• Proposals to Remake Education System Hit Louisiana Legislature
    Louisiana lawmakers have introduced legislation to remake the state’s education system, in sync with Gov. Bobby Jindal’s proposals earlier this year, and the Senate education committee chairman said he expects they will pass “within a month and begin implementation.”. The set of bills would create the largest voucher program in the nation, limit teacher tenure, expand charter schools and online learning, and more.
  • How do we empower parents?
    arents must be truly empowered, however. They can’t just be empowered to choose charters, as some reformers believe. In most states, there is a surprisingly large inventory of private schools that are already serving low-income children. In some of these places there are few charters—sometimes (but not always) because the district is slow to authorize them. In Duval County, Florida, for instance, the district has only thirteen charters despite its large size (over 150,000 students). And not all of them serve low-income children. By contrast, there are over 100 private schools in the county that serve low-income children under the state’s tax credit scholarship program. Low-income and working class parents must be empowered to choose these schools, with taxpayer dollars. Why not? With proper accountability, transparency, and oversight, the providers offer a vital solution.
  • Businesses, teachers unions benefit financially from status quo in education
    Public education would not exist without the products and services provided by for-profit corporations. Every year, for-profit corporations receive billions of tax dollars from school districts to build schools and supply them with desks, books, computers, pens, pencils, paper, calculators, buses, crayons, and power to turn on the lights. And yet school choice critics continue to assert that giving parents more schooling options is a plot by for-profit corporations to make more money. I don’t buy it.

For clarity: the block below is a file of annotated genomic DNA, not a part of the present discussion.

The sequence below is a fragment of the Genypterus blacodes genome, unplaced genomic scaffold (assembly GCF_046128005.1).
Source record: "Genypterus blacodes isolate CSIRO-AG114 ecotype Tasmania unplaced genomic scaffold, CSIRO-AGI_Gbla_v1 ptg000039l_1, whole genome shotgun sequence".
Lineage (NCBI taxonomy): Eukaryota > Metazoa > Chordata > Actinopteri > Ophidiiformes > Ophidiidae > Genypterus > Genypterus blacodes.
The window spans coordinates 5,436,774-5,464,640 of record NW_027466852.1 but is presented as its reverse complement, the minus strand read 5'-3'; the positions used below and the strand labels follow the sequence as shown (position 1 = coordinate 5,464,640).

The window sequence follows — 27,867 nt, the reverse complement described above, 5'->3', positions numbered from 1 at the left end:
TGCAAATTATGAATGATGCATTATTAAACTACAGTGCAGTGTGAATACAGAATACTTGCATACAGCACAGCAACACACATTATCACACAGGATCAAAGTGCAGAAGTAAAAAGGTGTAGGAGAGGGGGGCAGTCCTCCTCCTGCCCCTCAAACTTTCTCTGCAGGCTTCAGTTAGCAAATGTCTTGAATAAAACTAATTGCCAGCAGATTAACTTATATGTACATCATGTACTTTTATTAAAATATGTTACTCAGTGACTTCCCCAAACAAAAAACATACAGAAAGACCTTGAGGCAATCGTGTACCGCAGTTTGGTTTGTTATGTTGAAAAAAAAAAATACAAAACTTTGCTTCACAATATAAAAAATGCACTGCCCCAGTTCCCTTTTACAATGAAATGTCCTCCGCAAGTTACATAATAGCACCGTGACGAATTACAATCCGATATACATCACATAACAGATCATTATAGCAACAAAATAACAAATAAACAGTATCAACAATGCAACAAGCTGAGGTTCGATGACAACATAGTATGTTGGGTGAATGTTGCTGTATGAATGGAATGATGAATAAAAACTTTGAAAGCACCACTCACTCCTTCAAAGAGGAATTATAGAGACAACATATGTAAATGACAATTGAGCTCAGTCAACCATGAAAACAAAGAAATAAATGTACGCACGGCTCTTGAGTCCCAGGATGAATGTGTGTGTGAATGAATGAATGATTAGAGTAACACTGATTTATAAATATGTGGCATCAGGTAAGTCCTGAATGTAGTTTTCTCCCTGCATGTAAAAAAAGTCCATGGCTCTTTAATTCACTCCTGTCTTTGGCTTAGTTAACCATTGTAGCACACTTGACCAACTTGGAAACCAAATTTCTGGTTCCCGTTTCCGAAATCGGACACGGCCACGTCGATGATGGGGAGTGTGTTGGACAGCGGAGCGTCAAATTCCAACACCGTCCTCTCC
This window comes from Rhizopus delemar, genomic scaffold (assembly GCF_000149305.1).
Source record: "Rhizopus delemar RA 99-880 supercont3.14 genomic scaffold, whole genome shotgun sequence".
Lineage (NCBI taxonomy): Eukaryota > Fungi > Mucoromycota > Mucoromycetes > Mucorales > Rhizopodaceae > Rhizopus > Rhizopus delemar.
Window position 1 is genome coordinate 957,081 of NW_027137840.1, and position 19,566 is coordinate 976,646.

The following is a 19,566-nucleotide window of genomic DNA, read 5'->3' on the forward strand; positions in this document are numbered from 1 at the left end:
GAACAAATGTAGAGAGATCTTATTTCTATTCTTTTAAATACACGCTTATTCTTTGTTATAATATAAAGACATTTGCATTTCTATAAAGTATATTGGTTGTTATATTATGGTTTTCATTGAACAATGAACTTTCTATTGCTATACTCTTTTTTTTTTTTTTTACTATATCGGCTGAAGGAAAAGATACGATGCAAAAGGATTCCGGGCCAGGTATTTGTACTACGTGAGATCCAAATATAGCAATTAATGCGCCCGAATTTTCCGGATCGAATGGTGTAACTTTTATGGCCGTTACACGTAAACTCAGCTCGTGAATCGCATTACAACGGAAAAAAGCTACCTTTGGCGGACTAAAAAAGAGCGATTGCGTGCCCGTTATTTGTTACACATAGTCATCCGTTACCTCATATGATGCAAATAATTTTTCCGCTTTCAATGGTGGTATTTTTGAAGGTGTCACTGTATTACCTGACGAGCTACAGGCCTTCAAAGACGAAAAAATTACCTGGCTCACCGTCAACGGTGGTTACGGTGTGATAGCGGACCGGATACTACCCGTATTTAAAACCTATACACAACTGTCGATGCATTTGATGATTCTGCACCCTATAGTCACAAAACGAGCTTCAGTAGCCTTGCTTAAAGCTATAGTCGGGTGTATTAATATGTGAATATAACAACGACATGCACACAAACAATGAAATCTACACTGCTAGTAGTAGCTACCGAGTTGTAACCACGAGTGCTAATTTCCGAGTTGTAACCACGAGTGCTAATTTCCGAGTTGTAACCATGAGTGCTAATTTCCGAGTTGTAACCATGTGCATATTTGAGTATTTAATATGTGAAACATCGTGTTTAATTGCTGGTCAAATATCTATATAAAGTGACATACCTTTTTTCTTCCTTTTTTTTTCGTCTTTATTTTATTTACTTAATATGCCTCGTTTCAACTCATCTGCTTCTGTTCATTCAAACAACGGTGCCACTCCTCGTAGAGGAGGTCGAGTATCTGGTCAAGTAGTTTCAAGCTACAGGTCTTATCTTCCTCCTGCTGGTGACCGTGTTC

• Warnings Sound of Federal Interference via Common Core
    So far, most states have quietly accepted Common Core as an inevitability, regardless of the fact that it might cost more to adopt them than they receive from the Federal Government, but at least one state is experiencing a bout of second thoughts. After agreeing to implement Common Core last year, the South Carolina Senate is now considering a bill to block the implementation of the math and English portion of the program.
  • WI unions not terribly keen on high school’s “Stand With Walker” chant
    When about 300 Sheboygan Lutheran High School students and supporters piled into the rotunda of the State Capitol in Madison last Thursday after the boys basketball team clinched a trip to the finals for the Division 5 WIAA state championship, they had some time to spare. Sharing the rotunda with a small group of pro-union demonstrators singing songs, the Lutheran High group broke into spontaneous cheers “Stand with Walker!” interspersed with cries of “LHS! LHS!” and the Common Doxology. The resulting furor since the event has surprised school officials and state Sen. Joe Leibham, a Lutheran High alumnus who invited the group to the Capitol for a photo with the team and a celebratory reception.